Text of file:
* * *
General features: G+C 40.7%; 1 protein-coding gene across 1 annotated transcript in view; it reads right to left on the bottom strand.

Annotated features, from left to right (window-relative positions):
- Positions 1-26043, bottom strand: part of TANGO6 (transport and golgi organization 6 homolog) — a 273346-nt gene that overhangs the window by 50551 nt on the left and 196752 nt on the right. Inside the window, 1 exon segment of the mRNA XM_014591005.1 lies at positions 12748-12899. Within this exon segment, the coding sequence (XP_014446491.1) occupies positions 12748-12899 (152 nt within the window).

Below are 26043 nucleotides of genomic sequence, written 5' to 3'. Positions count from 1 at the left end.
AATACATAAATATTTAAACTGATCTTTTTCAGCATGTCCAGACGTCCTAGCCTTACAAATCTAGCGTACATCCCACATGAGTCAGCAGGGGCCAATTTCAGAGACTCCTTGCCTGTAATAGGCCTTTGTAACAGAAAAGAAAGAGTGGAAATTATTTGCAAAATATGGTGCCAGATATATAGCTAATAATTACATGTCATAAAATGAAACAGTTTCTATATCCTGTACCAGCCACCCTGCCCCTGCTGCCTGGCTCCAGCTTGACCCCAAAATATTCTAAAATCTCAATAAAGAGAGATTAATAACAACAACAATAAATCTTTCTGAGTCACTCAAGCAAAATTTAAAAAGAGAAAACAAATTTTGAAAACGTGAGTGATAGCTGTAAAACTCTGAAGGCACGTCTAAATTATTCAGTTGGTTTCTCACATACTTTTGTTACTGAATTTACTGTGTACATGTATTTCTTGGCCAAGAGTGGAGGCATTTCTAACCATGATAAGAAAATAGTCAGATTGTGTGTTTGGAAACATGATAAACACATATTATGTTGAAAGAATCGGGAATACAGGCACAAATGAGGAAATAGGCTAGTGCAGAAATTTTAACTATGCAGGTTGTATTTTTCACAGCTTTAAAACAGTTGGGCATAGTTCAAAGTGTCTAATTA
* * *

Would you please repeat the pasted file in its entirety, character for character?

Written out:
General features: G+C 40.7%; 1 protein-coding gene across 1 annotated transcript in view; it reads right to left on the bottom strand.

Annotated features, from left to right (window-relative positions):
- Positions 1-26043, bottom strand: part of TANGO6 (transport and golgi organization 6 homolog) — a 273346-nt gene that overhangs the window by 50551 nt on the left and 196752 nt on the right. Inside the window, 1 exon segment of the mRNA XM_014591005.1 lies at positions 12748-12899. Within this exon segment, the coding sequence (XP_014446491.1) occupies positions 12748-12899 (152 nt within the window).

Below are 26043 nucleotides of genomic sequence, written 5' to 3'. Positions count from 1 at the left end.
AATACATAAATATTTAAACTGATCTTTTTCAGCATGTCCAGACGTCCTAGCCTTACAAATCTAGCGTACATCCCACATGAGTCAGCAGGGGCCAATTTCAGAGACTCCTTGCCTGTAATAGGCCTTTGTAACAGAAAAGAAAGAGTGGAAATTATTTGCAAAATATGGTGCCAGATATATAGCTAATAATTACATGTCATAAAATGAAACAGTTTCTATATCCTGTACCAGCCACCCTGCCCCTGCTGCCTGGCTCCAGCTTGACCCCAAAATATTCTAAAATCTCAATAAAGAGAGATTAATAACAACAACAATAAATCTTTCTGAGTCACTCAAGCAAAATTTAAAAAGAGAAAACAAATTTTGAAAACGTGAGTGATAGCTGTAAAACTCTGAAGGCACGTCTAAATTATTCAGTTGGTTTCTCACATACTTTTGTTACTGAATTTACTGTGTACATGTATTTCTTGGCCAAGAGTGGAGGCATTTCTAACCATGATAAGAAAATAGTCAGATTGTGTGTTTGGAAACATGATAAACACATATTATGTTGAAAGAATCGGGAATACAGGCACAAATGAGGAAATAGGCTAGTGCAGAAATTTTAACTATGCAGGTTGTATTTTTCACAGCTTTAAAACAGTTGGGCATAGTTCAAAGTGTCTAATTA